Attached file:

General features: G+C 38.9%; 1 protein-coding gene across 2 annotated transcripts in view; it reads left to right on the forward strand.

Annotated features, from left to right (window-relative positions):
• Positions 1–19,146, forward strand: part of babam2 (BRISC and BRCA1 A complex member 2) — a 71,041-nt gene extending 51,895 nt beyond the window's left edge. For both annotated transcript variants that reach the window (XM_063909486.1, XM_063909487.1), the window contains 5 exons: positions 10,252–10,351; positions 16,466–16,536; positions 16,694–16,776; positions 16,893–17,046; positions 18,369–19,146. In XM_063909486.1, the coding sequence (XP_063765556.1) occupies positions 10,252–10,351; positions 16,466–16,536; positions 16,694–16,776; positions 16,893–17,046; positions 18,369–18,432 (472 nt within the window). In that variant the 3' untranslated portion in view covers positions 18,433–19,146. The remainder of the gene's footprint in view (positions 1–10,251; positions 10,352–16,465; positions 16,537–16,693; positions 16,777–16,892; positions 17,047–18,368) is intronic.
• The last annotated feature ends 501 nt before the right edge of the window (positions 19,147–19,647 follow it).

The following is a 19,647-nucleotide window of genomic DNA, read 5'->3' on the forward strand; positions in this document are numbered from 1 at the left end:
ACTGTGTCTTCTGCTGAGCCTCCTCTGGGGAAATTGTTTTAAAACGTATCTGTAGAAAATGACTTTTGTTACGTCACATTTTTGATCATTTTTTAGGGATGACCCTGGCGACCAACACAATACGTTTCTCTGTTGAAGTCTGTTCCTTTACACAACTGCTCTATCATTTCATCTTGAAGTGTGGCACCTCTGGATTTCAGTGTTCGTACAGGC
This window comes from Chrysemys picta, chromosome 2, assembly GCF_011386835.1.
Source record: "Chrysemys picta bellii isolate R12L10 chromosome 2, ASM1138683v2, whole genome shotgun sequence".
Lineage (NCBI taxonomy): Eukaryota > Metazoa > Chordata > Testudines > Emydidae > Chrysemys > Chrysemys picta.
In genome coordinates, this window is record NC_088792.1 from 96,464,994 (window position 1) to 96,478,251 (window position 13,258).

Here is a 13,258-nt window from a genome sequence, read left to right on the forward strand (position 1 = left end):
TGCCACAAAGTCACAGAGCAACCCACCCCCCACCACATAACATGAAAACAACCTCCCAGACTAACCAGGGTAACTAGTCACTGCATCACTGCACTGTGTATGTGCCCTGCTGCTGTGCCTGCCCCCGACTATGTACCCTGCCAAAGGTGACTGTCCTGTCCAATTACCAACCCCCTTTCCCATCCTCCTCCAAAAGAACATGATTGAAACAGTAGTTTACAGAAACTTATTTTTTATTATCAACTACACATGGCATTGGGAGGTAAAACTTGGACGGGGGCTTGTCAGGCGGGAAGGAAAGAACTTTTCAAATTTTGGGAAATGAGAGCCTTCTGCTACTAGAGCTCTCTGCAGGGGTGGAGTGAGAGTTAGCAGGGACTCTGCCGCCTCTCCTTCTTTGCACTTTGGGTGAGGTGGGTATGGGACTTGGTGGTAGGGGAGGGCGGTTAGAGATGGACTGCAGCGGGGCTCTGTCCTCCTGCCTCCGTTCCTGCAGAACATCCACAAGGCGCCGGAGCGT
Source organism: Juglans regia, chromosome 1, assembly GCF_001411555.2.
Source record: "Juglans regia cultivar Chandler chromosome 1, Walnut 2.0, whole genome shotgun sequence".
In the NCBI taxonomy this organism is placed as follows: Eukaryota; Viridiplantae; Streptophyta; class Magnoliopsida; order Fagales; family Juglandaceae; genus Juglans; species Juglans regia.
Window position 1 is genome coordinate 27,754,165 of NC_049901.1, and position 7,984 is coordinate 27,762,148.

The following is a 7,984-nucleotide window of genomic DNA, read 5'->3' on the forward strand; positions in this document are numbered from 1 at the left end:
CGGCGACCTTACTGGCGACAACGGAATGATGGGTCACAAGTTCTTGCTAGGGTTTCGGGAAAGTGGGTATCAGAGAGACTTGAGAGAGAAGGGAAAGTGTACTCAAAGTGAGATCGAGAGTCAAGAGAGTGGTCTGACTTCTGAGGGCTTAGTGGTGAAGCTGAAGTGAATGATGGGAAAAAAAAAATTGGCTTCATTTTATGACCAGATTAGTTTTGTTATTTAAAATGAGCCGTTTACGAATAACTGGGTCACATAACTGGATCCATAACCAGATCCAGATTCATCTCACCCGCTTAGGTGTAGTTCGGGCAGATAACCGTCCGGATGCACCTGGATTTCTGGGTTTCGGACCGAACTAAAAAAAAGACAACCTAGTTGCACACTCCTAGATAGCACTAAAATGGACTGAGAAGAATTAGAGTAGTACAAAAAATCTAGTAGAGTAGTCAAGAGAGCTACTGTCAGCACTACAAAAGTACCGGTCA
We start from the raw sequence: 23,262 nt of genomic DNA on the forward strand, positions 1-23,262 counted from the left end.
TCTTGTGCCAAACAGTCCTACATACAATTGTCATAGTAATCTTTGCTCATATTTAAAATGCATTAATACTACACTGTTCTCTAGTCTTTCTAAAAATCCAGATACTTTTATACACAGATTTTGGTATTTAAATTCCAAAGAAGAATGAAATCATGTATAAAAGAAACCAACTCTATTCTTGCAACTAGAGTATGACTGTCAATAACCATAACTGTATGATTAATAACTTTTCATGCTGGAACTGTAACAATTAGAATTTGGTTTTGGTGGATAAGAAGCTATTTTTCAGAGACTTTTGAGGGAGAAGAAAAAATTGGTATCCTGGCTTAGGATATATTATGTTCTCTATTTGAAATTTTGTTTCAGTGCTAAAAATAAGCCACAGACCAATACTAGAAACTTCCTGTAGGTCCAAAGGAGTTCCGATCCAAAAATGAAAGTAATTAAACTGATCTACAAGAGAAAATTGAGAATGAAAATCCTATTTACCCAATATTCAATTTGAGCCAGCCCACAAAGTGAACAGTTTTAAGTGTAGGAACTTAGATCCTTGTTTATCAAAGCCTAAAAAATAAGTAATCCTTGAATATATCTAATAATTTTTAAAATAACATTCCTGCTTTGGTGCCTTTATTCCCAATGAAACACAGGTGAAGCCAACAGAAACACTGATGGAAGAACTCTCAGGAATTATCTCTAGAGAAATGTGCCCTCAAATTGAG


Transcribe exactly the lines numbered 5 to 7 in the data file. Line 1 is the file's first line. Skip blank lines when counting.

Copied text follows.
The following is a 19,647-nucleotide window of genomic DNA, read 5'->3' on the forward strand; positions in this document are numbered from 1 at the left end:
ACTGTGTCTTCTGCTGAGCCTCCTCTGGGGAAATTGTTTTAAAACGTATCTGTAGAAAATGACTTTTGTTACGTCACATTTTTGATCATTTTTTAGGGATGACCCTGGCGACCAACACAATACGTTTCTCTGTTGAAGTCTGTTCCTTTACACAACTGCTCTATCATTTCATCTTGAAGTGTGGCACCTCTGGATTTCAGTGTTCGTACAGGC
This window comes from Chrysemys picta, chromosome 2, assembly GCF_011386835.1.